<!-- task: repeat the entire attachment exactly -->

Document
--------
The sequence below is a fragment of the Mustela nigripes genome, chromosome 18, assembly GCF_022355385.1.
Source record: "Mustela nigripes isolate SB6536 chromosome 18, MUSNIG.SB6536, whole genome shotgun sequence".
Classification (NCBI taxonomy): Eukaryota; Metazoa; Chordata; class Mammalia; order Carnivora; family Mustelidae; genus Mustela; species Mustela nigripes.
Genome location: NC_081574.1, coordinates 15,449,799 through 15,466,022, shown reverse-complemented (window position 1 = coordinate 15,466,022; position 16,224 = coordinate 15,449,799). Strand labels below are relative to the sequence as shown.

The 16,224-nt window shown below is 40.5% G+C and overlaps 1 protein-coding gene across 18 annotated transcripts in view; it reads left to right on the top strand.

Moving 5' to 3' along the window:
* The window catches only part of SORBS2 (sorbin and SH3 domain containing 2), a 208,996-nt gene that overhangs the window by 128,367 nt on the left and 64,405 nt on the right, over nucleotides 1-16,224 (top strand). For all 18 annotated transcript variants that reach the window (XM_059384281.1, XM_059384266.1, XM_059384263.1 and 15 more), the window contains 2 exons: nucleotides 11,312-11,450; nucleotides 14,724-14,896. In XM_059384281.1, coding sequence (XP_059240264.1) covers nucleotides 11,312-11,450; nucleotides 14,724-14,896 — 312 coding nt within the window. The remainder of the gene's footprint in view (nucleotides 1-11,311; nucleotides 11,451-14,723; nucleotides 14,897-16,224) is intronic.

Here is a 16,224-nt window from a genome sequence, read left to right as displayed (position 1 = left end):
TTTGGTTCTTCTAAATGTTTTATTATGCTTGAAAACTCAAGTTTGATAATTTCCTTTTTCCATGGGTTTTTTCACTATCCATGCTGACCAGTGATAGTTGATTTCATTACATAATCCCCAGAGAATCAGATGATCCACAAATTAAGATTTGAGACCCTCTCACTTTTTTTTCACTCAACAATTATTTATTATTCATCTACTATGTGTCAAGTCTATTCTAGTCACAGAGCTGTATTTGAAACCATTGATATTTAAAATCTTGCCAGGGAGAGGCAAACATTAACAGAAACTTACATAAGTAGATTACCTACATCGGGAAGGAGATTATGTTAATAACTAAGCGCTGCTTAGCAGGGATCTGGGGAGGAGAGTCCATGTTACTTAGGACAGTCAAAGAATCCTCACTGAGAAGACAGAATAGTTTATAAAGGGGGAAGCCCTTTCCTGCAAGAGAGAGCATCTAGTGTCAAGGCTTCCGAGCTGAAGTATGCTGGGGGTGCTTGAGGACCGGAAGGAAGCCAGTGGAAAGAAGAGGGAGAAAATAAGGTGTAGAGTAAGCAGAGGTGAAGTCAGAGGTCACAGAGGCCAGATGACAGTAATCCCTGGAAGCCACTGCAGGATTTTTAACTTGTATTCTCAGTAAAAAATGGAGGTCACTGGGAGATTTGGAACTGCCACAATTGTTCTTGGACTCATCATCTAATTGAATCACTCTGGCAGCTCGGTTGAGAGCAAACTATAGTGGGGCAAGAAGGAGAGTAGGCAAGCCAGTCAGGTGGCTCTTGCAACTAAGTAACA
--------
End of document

The sequence below is a fragment of the Mustela nigripes genome, chromosome 18, assembly GCF_022355385.1.
Source record: "Mustela nigripes isolate SB6536 chromosome 18, MUSNIG.SB6536, whole genome shotgun sequence".
Classification (NCBI taxonomy): Eukaryota; Metazoa; Chordata; class Mammalia; order Carnivora; family Mustelidae; genus Mustela; species Mustela nigripes.
Genome location: NC_081574.1, coordinates 15,449,799 through 15,466,022, shown reverse-complemented (window position 1 = coordinate 15,466,022; position 16,224 = coordinate 15,449,799). Strand labels below are relative to the sequence as shown.

The 16,224-nt window shown below is 40.5% G+C and overlaps 1 protein-coding gene across 18 annotated transcripts in view; it reads left to right on the top strand.

Moving 5' to 3' along the window:
* The window catches only part of SORBS2 (sorbin and SH3 domain containing 2), a 208,996-nt gene that overhangs the window by 128,367 nt on the left and 64,405 nt on the right, over nucleotides 1-16,224 (top strand). For all 18 annotated transcript variants that reach the window (XM_059384281.1, XM_059384266.1, XM_059384263.1 and 15 more), the window contains 2 exons: nucleotides 11,312-11,450; nucleotides 14,724-14,896. In XM_059384281.1, coding sequence (XP_059240264.1) covers nucleotides 11,312-11,450; nucleotides 14,724-14,896 — 312 coding nt within the window. The remainder of the gene's footprint in view (nucleotides 1-11,311; nucleotides 11,451-14,723; nucleotides 14,897-16,224) is intronic.

Here is a 16,224-nt window from a genome sequence, read left to right as displayed (position 1 = left end):
TTTGGTTCTTCTAAATGTTTTATTATGCTTGAAAACTCAAGTTTGATAATTTCCTTTTTCCATGGGTTTTTTCACTATCCATGCTGACCAGTGATAGTTGATTTCATTACATAATCCCCAGAGAATCAGATGATCCACAAATTAAGATTTGAGACCCTCTCACTTTTTTTTCACTCAACAATTATTTATTATTCATCTACTATGTGTCAAGTCTATTCTAGTCACAGAGCTGTATTTGAAACCATTGATATTTAAAATCTTGCCAGGGAGAGGCAAACATTAACAGAAACTTACATAAGTAGATTACCTACATCGGGAAGGAGATTATGTTAATAACTAAGCGCTGCTTAGCAGGGATCTGGGGAGGAGAGTCCATGTTACTTAGGACAGTCAAAGAATCCTCACTGAGAAGACAGAATAGTTTATAAAGGGGGAAGCCCTTTCCTGCAAGAGAGAGCATCTAGTGTCAAGGCTTCCGAGCTGAAGTATGCTGGGGGTGCTTGAGGACCGGAAGGAAGCCAGTGGAAAGAAGAGGGAGAAAATAAGGTGTAGAGTAAGCAGAGGTGAAGTCAGAGGTCACAGAGGCCAGATGACAGTAATCCCTGGAAGCCACTGCAGGATTTTTAACTTGTATTCTCAGTAAAAAATGGAGGTCACTGGGAGATTTGGAACTGCCACAATTGTTCTTGGACTCATCATCTAATTGAATCACTCTGGCAGCTCGGTTGAGAGCAAACTATAGTGGGGCAAGAAGGAGAGTAGGCAAGCCAGTCAGGTGGCTCTTGCAACTAAGTAACA